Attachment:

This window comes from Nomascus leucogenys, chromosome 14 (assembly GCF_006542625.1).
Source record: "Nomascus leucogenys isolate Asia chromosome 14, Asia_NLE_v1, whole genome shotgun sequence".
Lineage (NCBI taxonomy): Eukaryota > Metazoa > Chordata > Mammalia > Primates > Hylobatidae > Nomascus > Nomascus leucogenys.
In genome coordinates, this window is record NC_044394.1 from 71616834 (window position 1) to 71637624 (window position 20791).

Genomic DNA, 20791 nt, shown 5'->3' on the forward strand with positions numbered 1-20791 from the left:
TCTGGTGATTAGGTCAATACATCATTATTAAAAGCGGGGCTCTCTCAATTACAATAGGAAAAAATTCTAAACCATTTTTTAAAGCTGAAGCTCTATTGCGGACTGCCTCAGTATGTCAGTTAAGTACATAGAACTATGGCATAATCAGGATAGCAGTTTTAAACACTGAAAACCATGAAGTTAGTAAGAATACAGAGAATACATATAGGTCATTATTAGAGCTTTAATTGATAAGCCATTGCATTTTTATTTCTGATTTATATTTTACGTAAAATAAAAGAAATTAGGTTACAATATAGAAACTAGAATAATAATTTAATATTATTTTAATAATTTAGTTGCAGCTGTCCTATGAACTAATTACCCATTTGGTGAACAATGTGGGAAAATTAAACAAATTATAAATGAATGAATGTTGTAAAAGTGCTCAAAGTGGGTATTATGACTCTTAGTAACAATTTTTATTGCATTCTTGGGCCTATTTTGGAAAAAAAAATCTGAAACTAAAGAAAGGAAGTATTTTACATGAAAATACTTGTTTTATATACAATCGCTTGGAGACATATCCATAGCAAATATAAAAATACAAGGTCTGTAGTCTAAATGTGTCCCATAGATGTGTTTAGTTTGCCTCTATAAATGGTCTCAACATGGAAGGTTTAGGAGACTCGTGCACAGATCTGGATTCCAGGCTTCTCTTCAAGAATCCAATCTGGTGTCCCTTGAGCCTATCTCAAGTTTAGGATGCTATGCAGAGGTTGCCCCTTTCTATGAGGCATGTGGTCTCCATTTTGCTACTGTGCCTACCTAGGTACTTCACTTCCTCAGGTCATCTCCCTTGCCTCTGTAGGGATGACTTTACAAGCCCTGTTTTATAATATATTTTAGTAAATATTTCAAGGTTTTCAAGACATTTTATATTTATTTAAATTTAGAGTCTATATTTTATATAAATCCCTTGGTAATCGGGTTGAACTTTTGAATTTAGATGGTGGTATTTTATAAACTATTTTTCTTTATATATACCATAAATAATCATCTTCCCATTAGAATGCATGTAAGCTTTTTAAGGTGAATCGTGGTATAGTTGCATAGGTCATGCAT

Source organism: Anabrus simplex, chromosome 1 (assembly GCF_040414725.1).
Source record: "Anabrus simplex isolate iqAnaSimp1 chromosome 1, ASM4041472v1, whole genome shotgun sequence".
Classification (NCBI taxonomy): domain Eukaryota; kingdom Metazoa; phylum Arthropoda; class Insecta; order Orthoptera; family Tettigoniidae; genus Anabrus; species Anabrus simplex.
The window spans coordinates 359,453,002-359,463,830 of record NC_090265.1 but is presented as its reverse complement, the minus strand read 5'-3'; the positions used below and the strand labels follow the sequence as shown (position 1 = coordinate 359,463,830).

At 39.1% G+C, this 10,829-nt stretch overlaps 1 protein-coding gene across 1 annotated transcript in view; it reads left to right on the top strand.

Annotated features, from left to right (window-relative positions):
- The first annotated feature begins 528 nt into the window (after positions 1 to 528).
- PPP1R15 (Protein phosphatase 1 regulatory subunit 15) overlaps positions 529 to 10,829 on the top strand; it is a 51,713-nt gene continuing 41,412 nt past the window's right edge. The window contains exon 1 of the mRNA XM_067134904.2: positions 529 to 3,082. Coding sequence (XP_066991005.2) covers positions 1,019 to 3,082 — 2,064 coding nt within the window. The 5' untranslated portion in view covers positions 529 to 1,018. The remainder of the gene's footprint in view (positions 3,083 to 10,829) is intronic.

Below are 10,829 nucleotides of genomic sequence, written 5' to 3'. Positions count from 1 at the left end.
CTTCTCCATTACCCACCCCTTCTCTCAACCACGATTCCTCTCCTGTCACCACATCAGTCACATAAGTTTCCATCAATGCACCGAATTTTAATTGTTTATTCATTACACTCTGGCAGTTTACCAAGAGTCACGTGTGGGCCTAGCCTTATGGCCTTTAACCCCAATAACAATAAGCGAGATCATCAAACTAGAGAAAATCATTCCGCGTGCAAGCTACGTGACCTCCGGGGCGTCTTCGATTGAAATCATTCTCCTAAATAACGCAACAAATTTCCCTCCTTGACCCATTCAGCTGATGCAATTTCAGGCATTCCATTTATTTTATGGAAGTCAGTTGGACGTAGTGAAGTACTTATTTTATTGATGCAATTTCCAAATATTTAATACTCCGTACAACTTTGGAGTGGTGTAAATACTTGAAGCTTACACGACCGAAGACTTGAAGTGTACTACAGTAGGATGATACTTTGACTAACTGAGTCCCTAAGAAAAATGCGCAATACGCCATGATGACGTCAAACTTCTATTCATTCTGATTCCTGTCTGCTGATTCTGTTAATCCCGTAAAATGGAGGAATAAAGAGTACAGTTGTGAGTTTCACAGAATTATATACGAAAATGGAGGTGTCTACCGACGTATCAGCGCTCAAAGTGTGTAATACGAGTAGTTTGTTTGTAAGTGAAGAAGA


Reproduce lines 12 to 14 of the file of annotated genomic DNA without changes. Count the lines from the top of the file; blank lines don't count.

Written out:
Annotated features, from left to right (window-relative positions):
- The first annotated feature begins 528 nt into the window (after positions 1 to 528).
- PPP1R15 (Protein phosphatase 1 regulatory subunit 15) overlaps positions 529 to 10,829 on the top strand; it is a 51,713-nt gene continuing 41,412 nt past the window's right edge. The window contains exon 1 of the mRNA XM_067134904.2: positions 529 to 3,082. Coding sequence (XP_066991005.2) covers positions 1,019 to 3,082 — 2,064 coding nt within the window. The 5' untranslated portion in view covers positions 529 to 1,018. The remainder of the gene's footprint in view (positions 3,083 to 10,829) is intronic.